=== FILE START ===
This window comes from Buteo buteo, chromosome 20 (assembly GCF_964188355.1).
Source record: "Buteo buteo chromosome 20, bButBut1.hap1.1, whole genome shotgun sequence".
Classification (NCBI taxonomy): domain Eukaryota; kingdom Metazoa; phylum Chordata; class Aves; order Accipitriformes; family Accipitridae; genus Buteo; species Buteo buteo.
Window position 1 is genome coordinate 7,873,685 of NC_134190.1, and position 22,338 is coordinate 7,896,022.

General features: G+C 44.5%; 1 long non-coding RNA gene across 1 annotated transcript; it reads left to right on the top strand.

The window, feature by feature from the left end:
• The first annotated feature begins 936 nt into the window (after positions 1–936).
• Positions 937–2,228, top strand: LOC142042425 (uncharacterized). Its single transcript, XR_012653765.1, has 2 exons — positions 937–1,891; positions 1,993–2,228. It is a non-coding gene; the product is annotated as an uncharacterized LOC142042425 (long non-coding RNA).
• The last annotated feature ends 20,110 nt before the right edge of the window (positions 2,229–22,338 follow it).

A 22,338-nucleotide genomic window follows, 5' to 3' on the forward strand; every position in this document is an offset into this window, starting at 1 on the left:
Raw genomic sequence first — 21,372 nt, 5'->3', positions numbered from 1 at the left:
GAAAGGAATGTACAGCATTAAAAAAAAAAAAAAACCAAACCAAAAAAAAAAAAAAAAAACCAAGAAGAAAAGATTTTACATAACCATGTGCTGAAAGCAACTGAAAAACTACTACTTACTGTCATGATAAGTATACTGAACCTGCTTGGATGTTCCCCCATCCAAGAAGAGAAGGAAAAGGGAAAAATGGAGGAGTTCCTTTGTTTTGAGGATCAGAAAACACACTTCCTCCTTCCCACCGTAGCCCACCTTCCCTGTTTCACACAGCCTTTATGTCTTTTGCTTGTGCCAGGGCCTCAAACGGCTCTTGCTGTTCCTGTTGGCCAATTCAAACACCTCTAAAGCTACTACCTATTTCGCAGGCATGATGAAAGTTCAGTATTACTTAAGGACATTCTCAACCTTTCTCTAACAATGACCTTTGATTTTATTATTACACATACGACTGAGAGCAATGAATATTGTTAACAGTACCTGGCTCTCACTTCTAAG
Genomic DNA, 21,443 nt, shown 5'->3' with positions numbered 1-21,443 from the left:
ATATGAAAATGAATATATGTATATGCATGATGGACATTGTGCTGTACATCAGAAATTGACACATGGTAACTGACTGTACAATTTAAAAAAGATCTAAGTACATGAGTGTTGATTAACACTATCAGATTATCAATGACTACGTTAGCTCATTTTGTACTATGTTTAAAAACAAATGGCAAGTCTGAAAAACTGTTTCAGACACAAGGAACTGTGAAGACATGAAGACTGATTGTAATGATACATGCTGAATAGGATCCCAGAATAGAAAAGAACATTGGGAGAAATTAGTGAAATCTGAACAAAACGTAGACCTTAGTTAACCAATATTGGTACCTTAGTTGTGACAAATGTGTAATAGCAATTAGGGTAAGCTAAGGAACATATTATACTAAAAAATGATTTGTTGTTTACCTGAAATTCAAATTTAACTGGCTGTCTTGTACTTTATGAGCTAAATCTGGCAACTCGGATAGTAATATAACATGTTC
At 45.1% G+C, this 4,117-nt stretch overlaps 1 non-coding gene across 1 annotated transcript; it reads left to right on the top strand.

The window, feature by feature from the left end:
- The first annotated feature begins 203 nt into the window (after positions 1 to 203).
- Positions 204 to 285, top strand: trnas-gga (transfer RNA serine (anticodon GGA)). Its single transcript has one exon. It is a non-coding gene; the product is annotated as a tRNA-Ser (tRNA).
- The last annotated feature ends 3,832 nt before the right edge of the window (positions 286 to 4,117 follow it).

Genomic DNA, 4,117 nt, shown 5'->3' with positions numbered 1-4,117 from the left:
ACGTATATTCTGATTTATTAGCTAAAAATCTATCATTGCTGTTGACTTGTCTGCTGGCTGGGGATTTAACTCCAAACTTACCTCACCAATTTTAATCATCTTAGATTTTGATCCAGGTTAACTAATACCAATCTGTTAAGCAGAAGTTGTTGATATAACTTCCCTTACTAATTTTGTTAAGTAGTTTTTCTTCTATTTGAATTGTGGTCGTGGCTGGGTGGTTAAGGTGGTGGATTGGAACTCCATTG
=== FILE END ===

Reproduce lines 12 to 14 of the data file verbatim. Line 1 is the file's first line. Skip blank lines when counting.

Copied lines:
GAAAGGAATGTACAGCATTAAAAAAAAAAAAAAACCAAACCAAAAAAAAAAAAAAAAAACCAAGAAGAAAAGATTTTACATAACCATGTGCTGAAAGCAACTGAAAAACTACTACTTACTGTCATGATAAGTATACTGAACCTGCTTGGATGTTCCCCCATCCAAGAAGAGAAGGAAAAGGGAAAAATGGAGGAGTTCCTTTGTTTTGAGGATCAGAAAACACACTTCCTCCTTCCCACCGTAGCCCACCTTCCCTGTTTCACACAGCCTTTATGTCTTTTGCTTGTGCCAGGGCCTCAAACGGCTCTTGCTGTTCCTGTTGGCCAATTCAAACACCTCTAAAGCTACTACCTATTTCGCAGGCATGATGAAAGTTCAGTATTACTTAAGGACATTCTCAACCTTTCTCTAACAATGACCTTTGATTTTATTATTACACATACGACTGAGAGCAATGAATATTGTTAACAGTACCTGGCTCTCACTTCTAAG
Genomic DNA, 21,443 nt, shown 5'->3' with positions numbered 1-21,443 from the left:
ATATGAAAATGAATATATGTATATGCATGATGGACATTGTGCTGTACATCAGAAATTGACACATGGTAACTGACTGTACAATTTAAAAAAGATCTAAGTACATGAGTGTTGATTAACACTATCAGATTATCAATGACTACGTTAGCTCATTTTGTACTATGTTTAAAAACAAATGGCAAGTCTGAAAAACTGTTTCAGACACAAGGAACTGTGAAGACATGAAGACTGATTGTAATGATACATGCTGAATAGGATCCCAGAATAGAAAAGAACATTGGGAGAAATTAGTGAAATCTGAACAAAACGTAGACCTTAGTTAACCAATATTGGTACCTTAGTTGTGACAAATGTGTAATAGCAATTAGGGTAAGCTAAGGAACATATTATACTAAAAAATGATTTGTTGTTTACCTGAAATTCAAATTTAACTGGCTGTCTTGTACTTTATGAGCTAAATCTGGCAACTCGGATAGTAATATAACATGTTC